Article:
‘Jurassic Park’ star Sam Neill treated for rare blood cancer

Sam Neill opened up about his health, revealing in a recent interview that he had been diagnosed with blood cancer.

The “Jurassic Park” star described the “dark moments” of last year when she learned of her cancer in an article for the Guardian published Friday.

“Those dark moments bring out the light sharply and have made me grateful every day and immensely grateful to all my friends. “I’m just happy to be alive,” he said.

According to the Guardian, 75-year-old Neill suffered from swollen glands while promoting 2022’s “Jurassic World: Dominion.” The actor’s doctor diagnosed him with Stage 3 angioimmunoblastic T-cell lymphoma, a type of non-Hodgkin lymphoma, shortly after noticing the swelling.

According to the American Cancer Society, a non-Hodgkin lymphoma is Stage 3 when the disease is present either in the lymph nodes on either side of the diaphragm (above and below) or in the lymph nodes above the diaphragm and in the spleen.

Neill reportedly received chemotherapy and started a new chemotherapy drug when the first treatment began to fail. The Guardian reports that Neill, now a cancer survivor, will take the drug every month “for the rest of his life”.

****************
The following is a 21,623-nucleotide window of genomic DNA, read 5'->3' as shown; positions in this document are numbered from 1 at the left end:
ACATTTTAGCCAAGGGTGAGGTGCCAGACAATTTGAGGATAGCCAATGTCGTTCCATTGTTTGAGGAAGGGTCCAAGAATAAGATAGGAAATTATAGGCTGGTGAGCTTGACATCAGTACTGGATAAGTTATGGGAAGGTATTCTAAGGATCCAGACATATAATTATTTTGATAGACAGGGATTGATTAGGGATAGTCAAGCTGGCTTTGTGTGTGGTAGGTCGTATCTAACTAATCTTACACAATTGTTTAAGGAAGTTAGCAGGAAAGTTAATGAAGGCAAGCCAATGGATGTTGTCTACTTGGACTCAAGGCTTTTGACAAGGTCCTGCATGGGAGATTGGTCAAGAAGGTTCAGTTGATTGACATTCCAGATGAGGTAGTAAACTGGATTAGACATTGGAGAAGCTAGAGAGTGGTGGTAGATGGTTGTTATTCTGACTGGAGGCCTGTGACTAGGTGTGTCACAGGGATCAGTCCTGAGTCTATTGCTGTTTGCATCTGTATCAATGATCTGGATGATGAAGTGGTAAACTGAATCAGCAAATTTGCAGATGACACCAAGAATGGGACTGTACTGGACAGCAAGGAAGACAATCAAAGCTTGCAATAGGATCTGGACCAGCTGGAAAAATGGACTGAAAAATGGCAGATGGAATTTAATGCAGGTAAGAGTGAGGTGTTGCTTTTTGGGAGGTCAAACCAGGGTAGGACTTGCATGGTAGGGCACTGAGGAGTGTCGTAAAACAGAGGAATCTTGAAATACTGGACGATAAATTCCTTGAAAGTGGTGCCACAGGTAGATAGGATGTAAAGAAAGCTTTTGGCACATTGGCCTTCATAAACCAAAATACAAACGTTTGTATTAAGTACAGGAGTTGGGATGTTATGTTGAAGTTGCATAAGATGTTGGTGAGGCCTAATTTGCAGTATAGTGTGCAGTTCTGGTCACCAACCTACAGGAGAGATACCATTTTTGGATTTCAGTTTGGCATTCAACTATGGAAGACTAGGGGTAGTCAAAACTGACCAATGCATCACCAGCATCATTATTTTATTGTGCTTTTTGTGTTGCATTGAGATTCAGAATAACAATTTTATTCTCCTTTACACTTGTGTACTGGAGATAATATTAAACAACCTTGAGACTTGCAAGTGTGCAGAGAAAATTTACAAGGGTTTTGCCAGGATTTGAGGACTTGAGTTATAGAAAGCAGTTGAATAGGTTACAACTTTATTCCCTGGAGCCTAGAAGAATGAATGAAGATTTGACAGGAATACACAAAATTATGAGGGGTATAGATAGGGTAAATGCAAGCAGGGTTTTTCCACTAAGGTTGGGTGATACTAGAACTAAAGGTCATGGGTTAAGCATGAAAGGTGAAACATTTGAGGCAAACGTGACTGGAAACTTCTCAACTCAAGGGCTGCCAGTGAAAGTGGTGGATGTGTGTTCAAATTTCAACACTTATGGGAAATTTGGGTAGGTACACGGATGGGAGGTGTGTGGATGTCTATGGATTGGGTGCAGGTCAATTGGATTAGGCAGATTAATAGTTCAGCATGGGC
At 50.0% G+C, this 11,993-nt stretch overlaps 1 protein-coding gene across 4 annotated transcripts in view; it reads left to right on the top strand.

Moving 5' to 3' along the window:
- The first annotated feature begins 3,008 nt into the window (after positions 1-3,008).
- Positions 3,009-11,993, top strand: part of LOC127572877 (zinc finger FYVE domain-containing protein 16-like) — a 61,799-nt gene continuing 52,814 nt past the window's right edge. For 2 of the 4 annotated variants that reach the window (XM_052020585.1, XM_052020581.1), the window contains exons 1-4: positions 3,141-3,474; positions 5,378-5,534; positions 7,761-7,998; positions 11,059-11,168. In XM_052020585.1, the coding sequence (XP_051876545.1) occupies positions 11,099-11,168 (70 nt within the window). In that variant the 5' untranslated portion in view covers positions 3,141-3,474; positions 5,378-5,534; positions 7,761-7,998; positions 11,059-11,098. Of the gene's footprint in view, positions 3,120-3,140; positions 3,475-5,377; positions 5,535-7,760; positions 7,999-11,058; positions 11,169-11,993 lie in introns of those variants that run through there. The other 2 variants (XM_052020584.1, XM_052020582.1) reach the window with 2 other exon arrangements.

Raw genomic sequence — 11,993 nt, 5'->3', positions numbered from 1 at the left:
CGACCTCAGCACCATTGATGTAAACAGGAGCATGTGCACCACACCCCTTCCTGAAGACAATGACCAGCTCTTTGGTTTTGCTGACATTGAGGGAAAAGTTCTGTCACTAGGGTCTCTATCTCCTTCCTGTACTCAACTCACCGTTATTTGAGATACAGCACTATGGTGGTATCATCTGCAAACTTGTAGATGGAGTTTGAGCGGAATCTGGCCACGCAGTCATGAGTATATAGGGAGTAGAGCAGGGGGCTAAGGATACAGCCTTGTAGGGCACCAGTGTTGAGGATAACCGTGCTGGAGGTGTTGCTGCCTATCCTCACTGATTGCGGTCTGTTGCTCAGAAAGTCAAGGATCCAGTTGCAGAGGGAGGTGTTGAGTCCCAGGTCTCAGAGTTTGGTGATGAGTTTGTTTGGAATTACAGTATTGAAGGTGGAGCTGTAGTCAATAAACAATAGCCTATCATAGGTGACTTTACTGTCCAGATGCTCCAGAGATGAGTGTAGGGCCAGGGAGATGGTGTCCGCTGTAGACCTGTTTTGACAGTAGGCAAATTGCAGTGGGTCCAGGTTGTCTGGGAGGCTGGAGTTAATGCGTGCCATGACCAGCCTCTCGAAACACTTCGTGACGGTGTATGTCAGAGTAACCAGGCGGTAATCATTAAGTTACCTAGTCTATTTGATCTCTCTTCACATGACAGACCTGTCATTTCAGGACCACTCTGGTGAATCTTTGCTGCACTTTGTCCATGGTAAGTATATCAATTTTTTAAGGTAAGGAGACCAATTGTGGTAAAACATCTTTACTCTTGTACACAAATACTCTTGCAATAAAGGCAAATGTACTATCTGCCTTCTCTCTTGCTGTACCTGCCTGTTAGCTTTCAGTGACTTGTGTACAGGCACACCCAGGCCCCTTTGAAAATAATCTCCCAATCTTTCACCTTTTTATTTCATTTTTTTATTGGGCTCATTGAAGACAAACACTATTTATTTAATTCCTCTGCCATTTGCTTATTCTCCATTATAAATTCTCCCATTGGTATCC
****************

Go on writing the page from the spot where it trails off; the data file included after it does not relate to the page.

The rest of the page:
The actress, who starred in the TV series “Peaky Blinders” and “The Sullivans”, will also be published in her upcoming book “Did I Tell You This?”

“I never had any intention of writing a book. But as I kept going and writing, I realized that it actually gave me a reason to live, and I would go to bed thinking, ‘I’ll write this tomorrow…it’s going to entertain me,'” she said. “And that was really a lifesaver, because I couldn’t have done it without anything to do, you know.”

But readers, Neill’s “Did I Ever Tell You That?” as a “cancer book”.

Sam Neill in “Jurassic World: Dominion” as Dr. As Alan Grant.

(Universal Pictures)

“I can’t stand them,” he said. “I will never again read a bloody cancer book in my life.”

Instead, the actor sees his illness as a “coiled thread” that exists throughout the book.

Earlier in the Guardian’s story, Neill said he “couldn’t care less” about dying, but wanted “another decade or two” to enjoy the life and home he had.

“We built all these beautiful terraces, we have these olive trees and cypresses, and I want to be around to see them all mature,” he said. “And I have lovely little grandchildren. I want to see them grow.”

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